Looking back at the last couple of weeks’ price action in WTI one thing stands out. OPEC or no OPEC, the benchmark U.S. oil futures contract attracts plenty of sellers above $51. I remain skeptical of the chances of any meaningful action from the oil cartel as a result of their “agreement to agree” on action on production to support the price of oil, and it seems that others are coming into that camp, but if some reports I have heard from traders are to be believed that is not what put such a firm top on WTI above that level. Those reports indicate that the selling came from producers hedging at prices over $51, and if that is the case the path to further gains looks like a seriously uphill battle.
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If we look back even further to when WTI was declining rapidly last year, though, that should not come as any major surprise. Many, including, I will freely admit, me, said at that time that the price declines would quickly lead to a reduction in the rig count and reduced supply, which would in turn cause a fairly rapid rally. However, that didn’t happen until oil was trading substantially below $50, which gave an indication that at around that level even relatively expensive projects were still profitable. Given that history the fact that the low $50s are providing such determined resistance points is only logical. It is just the market working exactly how it should do in theory…higher prices encourage production, which in turn drags the price back down again.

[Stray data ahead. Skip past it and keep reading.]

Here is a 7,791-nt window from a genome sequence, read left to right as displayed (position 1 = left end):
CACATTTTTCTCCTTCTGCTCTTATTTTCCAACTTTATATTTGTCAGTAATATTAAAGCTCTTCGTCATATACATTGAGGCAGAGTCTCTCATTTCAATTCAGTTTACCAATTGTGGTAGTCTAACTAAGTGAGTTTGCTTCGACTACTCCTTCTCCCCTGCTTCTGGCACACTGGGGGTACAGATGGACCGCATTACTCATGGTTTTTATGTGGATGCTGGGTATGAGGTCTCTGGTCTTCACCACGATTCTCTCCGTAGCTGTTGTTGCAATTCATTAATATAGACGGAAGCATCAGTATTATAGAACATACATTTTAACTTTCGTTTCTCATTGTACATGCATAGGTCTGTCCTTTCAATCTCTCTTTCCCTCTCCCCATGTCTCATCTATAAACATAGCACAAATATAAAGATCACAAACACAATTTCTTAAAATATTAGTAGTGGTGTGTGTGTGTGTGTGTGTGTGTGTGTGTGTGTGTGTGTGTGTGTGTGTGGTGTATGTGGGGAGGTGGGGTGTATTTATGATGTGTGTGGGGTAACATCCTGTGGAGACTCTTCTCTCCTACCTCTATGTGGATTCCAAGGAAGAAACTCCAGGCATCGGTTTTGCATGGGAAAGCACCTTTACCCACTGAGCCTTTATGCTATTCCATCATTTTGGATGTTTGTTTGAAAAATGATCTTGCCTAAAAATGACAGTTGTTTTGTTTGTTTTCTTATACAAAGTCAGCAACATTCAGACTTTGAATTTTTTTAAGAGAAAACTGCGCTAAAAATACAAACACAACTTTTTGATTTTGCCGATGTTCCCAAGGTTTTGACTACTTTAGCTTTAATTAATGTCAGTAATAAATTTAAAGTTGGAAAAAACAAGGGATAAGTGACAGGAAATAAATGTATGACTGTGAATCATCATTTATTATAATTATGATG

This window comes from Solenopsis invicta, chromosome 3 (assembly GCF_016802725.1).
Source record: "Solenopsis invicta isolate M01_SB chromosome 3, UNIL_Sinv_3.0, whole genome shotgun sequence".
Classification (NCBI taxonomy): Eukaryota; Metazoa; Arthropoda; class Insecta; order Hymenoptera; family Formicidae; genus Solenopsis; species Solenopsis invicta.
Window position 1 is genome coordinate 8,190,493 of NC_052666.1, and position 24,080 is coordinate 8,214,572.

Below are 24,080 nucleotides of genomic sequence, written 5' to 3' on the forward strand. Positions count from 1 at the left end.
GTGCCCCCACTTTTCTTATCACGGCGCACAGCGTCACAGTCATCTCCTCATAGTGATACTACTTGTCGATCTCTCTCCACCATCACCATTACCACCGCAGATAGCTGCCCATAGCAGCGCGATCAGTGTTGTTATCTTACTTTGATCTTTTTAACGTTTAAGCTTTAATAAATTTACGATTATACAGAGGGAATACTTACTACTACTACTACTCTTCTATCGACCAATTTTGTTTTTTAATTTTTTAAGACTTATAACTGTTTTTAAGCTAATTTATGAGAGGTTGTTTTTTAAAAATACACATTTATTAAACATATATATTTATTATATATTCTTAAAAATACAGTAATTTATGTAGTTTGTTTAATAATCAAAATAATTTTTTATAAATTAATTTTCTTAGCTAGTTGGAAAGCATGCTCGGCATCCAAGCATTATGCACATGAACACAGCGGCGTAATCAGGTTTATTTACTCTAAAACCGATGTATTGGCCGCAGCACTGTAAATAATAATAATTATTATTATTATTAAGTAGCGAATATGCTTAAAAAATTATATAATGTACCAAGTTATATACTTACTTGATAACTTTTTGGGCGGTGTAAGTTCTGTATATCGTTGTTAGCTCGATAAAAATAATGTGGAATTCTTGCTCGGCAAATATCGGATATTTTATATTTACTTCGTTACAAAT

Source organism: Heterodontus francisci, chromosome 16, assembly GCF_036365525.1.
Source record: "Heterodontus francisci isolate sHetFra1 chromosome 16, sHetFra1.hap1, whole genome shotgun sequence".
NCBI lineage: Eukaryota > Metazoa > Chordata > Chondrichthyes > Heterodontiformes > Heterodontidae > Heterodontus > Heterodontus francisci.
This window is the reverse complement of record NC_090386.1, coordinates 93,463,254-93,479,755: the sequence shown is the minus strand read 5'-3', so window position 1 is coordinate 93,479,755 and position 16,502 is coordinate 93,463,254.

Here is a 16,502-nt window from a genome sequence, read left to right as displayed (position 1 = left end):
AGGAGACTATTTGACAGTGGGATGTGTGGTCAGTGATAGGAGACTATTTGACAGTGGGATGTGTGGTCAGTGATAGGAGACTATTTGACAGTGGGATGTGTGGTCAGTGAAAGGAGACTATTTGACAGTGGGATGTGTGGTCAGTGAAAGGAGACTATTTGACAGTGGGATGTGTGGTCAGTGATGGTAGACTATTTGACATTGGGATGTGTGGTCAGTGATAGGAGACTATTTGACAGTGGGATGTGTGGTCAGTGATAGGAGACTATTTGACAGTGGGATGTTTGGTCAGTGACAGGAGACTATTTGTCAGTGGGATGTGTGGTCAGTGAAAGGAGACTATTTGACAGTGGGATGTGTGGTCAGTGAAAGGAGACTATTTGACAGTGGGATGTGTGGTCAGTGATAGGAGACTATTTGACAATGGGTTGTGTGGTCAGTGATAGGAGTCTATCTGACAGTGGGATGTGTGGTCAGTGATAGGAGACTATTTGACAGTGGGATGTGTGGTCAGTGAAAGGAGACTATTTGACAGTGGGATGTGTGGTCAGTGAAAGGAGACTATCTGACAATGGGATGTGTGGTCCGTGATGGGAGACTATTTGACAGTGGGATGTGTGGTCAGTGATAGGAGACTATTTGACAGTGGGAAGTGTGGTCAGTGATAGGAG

If those stories are true, though, and the selling for hedging purposes is enough to stop what was a strong news driven rally, then that clearly has implications for the future. The $60 or $70 per barrel WTI that some saw as the logical result of a revitalized OPEC is clearly not on the cards any time soon. Even if the Saudis and Iranians do reach an agreement, and even if the Russians tag along, there are still some serious barriers to further significant gains.
What the hedging reinforces is that there is still a huge untapped reserve of oil in the U.S. and that much of that production is viable at around $50, which in turn means that any action by OPEC will have a limited effect. Such action would make another complete collapse in price highly unlikely, but it would probably not cause a spike much above what we have already seen in anticipation.
The futures curve as it stands also supports that view. Futures are still in contango (meaning that longer dated contracts are higher), but the curve is not abnormally steep. If we look at the January 2017 contract that expires well after OPEC’s scheduled meeting at the end of November, it is trading as I write at $51.32, and we have to go all the way out to December of 2018 to see prices above $55. That does not suggest any confidence in OPEC’s ability to push oil, or at least WTI, much higher.
It seems the that we are entering into a period when two conflicting influences, the possibility of an OPEC agreement to at least freeze production and U.S. producers’ readiness to increase production at prices above $50, are effectively cancelling each other out. That suggests that if the cartel does reach an agreement that members actually stick to we could be in a range of around $40-$55, or quite probably even narrower, say $43-$53 for quite some time to come.